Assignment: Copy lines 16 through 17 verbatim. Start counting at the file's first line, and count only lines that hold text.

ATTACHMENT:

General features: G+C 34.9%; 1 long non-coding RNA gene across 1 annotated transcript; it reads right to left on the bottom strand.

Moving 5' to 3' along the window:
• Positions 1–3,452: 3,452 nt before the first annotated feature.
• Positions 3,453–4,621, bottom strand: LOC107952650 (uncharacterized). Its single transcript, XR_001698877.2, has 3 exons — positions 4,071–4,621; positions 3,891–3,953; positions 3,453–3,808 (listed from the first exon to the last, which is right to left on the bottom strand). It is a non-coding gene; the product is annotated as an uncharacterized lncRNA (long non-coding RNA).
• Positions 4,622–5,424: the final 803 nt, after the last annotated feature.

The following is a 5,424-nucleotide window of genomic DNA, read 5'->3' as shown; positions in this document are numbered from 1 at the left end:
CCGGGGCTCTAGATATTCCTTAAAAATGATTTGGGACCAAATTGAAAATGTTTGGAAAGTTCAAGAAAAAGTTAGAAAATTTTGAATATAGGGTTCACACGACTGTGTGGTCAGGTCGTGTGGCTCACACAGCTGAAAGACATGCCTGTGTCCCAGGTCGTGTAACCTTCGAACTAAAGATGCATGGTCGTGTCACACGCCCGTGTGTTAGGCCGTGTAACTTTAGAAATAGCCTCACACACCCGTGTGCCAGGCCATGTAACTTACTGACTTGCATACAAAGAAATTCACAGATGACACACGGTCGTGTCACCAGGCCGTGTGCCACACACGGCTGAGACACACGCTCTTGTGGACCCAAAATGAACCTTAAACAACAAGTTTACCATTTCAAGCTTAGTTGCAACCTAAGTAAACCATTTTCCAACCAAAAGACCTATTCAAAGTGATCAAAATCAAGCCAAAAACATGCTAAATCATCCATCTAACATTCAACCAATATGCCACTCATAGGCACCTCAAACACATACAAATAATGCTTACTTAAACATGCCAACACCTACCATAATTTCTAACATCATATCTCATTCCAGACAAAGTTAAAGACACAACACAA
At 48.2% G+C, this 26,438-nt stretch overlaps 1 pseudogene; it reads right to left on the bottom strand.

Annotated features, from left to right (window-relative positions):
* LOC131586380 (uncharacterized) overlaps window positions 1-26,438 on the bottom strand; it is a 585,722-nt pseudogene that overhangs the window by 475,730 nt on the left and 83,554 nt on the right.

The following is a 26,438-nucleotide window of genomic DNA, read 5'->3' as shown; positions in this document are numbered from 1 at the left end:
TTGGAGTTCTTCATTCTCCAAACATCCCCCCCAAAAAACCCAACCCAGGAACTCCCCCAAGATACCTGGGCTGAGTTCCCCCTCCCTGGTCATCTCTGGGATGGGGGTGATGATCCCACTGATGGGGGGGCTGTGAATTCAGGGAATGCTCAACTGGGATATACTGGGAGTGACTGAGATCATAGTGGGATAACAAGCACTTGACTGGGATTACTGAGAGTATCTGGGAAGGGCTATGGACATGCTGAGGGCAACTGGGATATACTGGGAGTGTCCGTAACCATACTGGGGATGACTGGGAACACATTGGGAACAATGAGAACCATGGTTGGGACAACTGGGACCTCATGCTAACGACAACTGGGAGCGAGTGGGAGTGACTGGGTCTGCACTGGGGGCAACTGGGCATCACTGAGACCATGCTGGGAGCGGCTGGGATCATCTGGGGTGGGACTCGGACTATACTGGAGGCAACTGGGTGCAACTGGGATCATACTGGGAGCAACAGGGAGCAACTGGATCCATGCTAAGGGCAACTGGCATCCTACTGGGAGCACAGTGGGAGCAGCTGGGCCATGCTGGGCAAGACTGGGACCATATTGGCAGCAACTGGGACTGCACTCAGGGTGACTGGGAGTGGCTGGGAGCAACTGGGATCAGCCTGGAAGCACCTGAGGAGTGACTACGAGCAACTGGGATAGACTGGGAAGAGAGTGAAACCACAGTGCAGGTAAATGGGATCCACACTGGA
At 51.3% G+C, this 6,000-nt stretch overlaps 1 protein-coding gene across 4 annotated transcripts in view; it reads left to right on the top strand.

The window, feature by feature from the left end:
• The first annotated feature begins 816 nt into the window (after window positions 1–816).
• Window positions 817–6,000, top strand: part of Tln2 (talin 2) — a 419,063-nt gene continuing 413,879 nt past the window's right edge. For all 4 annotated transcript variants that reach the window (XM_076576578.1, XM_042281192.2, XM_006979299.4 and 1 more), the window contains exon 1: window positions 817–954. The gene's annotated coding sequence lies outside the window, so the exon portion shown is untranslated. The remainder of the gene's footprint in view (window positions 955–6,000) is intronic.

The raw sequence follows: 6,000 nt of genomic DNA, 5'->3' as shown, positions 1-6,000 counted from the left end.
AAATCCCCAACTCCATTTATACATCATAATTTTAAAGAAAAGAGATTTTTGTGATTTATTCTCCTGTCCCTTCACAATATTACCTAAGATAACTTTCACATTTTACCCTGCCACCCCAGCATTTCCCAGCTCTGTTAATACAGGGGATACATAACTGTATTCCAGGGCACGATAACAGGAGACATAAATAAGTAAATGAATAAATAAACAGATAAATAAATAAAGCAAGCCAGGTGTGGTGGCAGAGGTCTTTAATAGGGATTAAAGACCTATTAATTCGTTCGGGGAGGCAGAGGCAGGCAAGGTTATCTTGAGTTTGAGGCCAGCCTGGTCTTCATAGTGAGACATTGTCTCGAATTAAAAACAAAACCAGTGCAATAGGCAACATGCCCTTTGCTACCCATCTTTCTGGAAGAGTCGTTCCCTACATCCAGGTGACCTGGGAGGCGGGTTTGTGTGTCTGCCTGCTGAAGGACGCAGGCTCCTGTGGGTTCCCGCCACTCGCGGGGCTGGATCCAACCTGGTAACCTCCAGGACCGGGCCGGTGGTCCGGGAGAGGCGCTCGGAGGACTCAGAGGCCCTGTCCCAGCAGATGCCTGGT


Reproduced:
• Window positions 817–6,000, top strand: part of Tln2 (talin 2) — a 419,063-nt gene continuing 413,879 nt past the window's right edge. For all 4 annotated transcript variants that reach the window (XM_076576578.1, XM_042281192.2, XM_006979299.4 and 1 more), the window contains exon 1: window positions 817–954. The gene's annotated coding sequence lies outside the window, so the exon portion shown is untranslated. The remainder of the gene's footprint in view (window positions 955–6,000) is intronic.

The raw sequence follows: 6,000 nt of genomic DNA, 5'->3' as shown, positions 1-6,000 counted from the left end.